On a much brighter side, the average Zimbabwean, like most Africans, is somehow able to remain remarkably stoic and even upbeat, despite the constant upheavals brought upon them by forces way beyond their control. In long lines or inside buses that just got raided by soldiers, we could hear laughter ring out and lively conversations take place. The daily afternoon thunderstorms were usually waited out under whatever canopy people could gather and provided the perfect opportunity to chat, meet others, or just relax and watch the massive raindrops splatter on the ground. Abdul and I also made for an occasional lightning rod for people, who gathered around curiously and inquired about our origins, our travels, our shoes and clothing. Some just wanted to chat, others tried to sell us something or trade various items, while others yet gave us their addresses in hopes of becoming pen pals. In a refreshingly straightforward manner the pen pal hopefuls told us that their aim was for us to eventually send them an airplane ticket to the great country of America, a distant land of unimaginable riches that they have seen in the movies and would love to visit or move to. During conversations like these, I realized just how rich I must seem to the average African. Just the fact that I could afford to come to their country and travel on to wherever I pleased, proved to them my limitless wealth. It seemed of no use to try to explain that I saved for months and months to embark on this trip, or that I had to work and put the money in the bank first, before I could insert a plastic card and seemingly pull out cash on a whim. Many people, when asked for directions, for example, could only tell us reliably as far as they could walk in a day. Trips beyond a day’s walk or bus ride were simply not undertaken. At the subsistence level, most time and effort was devoted to raising crops, herding animals, maintaining house and family, and holding down a job, of one was lucky enough to have one.
One of the more interesting ways to travel in Zimbabwe was on a vintage night train dating from the 1920’s to Victoria Falls. One of the idiosyncrasies of train travel was that we really had to watch our backpacks, much more so than in the buses. We were warned by the conductor and others about a high theft rate on the train and, as a precaution, reserved a first class sleeper compartment replete with hand carved wood and leather seating. The price seemed dirt cheap to us, but was out of reach to most other passengers, who squeezed themselves onto the wooden bench seats of the third class. For some reason, our train had no locomotive and while everybody waited for one to arrive a few hours after the scheduled departure time, we noticed a lot of curious eyes peering into our compartment from the outside. Some of the more maverick young men tried to open our door. But both of us remained alert enough that nothing ended up lost while the train idled in the station.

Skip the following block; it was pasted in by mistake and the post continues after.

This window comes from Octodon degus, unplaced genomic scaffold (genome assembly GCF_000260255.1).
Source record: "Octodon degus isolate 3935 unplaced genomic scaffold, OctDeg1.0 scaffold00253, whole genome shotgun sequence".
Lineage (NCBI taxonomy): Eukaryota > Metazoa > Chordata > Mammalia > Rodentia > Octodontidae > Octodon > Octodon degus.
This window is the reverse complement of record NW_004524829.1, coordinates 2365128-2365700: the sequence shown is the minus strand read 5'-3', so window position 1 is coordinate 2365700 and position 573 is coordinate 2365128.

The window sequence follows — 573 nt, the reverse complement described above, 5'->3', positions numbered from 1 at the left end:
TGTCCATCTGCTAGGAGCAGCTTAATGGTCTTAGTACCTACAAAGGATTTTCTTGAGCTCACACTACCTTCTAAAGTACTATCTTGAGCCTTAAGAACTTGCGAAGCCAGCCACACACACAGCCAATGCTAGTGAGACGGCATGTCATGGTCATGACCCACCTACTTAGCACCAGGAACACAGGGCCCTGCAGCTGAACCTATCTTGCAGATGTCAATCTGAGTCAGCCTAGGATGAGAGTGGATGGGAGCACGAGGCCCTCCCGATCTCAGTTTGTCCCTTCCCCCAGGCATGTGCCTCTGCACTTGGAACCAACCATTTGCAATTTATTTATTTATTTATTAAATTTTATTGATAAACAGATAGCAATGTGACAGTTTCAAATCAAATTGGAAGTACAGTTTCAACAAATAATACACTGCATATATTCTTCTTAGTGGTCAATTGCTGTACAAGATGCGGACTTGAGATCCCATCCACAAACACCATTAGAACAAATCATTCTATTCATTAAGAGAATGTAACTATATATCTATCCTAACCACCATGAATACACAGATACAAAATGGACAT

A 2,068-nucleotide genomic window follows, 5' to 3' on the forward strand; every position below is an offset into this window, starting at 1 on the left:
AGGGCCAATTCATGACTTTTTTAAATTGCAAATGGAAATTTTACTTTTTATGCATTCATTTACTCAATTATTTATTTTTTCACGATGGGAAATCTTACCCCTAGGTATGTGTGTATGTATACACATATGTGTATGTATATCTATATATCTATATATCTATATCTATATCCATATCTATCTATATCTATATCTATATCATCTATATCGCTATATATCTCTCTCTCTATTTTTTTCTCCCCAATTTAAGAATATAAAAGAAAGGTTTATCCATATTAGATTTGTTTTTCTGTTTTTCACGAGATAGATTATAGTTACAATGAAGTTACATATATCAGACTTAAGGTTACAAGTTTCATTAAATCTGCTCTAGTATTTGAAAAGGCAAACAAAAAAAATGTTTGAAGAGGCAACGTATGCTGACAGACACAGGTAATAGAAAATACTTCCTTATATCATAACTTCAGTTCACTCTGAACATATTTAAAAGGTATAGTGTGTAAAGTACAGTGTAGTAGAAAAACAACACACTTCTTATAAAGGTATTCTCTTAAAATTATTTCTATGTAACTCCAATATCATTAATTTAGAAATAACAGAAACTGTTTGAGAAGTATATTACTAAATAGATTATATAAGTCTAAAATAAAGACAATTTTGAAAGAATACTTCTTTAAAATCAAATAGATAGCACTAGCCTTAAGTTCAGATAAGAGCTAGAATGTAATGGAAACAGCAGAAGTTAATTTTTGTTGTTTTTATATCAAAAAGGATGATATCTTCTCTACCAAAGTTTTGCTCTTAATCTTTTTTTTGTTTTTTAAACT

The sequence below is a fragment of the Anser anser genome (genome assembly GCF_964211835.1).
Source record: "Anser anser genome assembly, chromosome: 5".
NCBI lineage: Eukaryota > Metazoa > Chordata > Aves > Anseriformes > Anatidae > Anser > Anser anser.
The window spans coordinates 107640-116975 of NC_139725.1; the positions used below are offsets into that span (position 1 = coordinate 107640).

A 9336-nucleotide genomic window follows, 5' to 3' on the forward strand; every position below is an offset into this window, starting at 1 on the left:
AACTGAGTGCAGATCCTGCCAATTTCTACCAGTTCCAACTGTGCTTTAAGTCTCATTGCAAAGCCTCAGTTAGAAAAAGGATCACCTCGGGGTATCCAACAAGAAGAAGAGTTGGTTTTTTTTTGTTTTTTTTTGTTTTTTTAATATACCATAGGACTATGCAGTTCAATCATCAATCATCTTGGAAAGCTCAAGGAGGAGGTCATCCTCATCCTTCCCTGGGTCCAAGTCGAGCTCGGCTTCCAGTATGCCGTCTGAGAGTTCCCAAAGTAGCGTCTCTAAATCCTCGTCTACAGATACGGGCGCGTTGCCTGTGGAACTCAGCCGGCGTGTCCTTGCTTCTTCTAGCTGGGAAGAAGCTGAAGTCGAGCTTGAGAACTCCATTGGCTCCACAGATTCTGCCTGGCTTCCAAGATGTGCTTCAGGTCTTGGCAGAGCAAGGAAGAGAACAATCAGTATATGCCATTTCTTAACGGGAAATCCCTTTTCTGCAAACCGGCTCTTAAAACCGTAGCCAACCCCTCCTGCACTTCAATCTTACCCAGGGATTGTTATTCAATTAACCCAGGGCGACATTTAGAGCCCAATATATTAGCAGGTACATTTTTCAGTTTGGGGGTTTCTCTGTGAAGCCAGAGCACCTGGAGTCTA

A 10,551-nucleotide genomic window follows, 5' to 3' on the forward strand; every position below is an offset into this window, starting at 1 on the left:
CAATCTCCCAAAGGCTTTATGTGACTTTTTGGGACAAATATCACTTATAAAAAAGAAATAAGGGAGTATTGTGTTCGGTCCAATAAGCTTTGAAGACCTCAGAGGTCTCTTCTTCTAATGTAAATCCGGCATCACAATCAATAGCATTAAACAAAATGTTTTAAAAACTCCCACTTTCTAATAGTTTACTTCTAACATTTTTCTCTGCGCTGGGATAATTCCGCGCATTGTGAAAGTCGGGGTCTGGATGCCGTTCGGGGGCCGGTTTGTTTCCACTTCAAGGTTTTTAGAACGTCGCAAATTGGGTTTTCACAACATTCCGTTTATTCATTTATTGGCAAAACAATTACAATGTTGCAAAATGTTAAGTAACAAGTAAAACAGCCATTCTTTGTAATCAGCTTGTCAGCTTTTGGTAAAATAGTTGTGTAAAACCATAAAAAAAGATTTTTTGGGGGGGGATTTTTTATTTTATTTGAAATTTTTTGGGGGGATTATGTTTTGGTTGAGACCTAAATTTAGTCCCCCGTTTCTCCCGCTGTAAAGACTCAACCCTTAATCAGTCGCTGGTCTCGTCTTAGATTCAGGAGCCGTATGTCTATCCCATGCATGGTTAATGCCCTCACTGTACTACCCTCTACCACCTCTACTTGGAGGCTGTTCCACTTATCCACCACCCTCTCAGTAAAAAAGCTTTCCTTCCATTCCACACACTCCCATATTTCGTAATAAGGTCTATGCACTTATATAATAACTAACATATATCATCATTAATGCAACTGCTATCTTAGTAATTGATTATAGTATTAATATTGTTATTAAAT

Eventually an old steam locomotive showed up and slowly pulled the train at the typical speed of Africa through lots of pristine woodland up to the Zambian border and the spectacular Victoria Falls. The Zambezi River, on its way from the Congo basin to the Indian Ocean, takes a truly amazing plunge between the countries of Zimbabwe and Zambia and is considered as one of the great natural wonders of the world. Known locally as Mosi oa Tunya, which loosely translates as ‘The Smoke that Thunders’, the actual falls are 1700m (1.1 miles) wide and 110m (330 feet) high. In comparison, Niagara Falls is about 900m wide and 58m high. During the rain season, it is the most voluminous falls in the world; so much water plunges over the cataract that a huge water spray cloud rises over the Falls. Hence the native name. Nestled in a dense forest full of monkeys, we found it impossible to find a spot to take in the entire view of the falls, but had to contend ourselves with walking along water drenched paths to see the massive display of violent current churned to white foam. The collective roar of the falls not only pounded my ear drums, but also made itself felt all along the solar plexus, so powerful were the sound waves. From the Zambian side the view was more distant but gave us an opportunity to see the roaring rapids of the Zambezi hundreds of feet down into the black gorge.
More than satisfied with the splendor of Victoria Falls and more than fed up with corruption and excessive bureaucracy, we turned our attention back to the big game of the continent and made our way out of Zambia and Zimbabwe. By this time we still hadn’t see the ‘Big Five’ animals up close, on their turf, and on their terms. We would have to travel to the poacher free game reserves of various other countries to meet up with all the beasts that we dreamed about at night. Even in game reserves, we realized that nothing would be guaranteed because it wasn’t a zoo but open range only protected from ranching, farming and other human encroachments. But more about that quest later.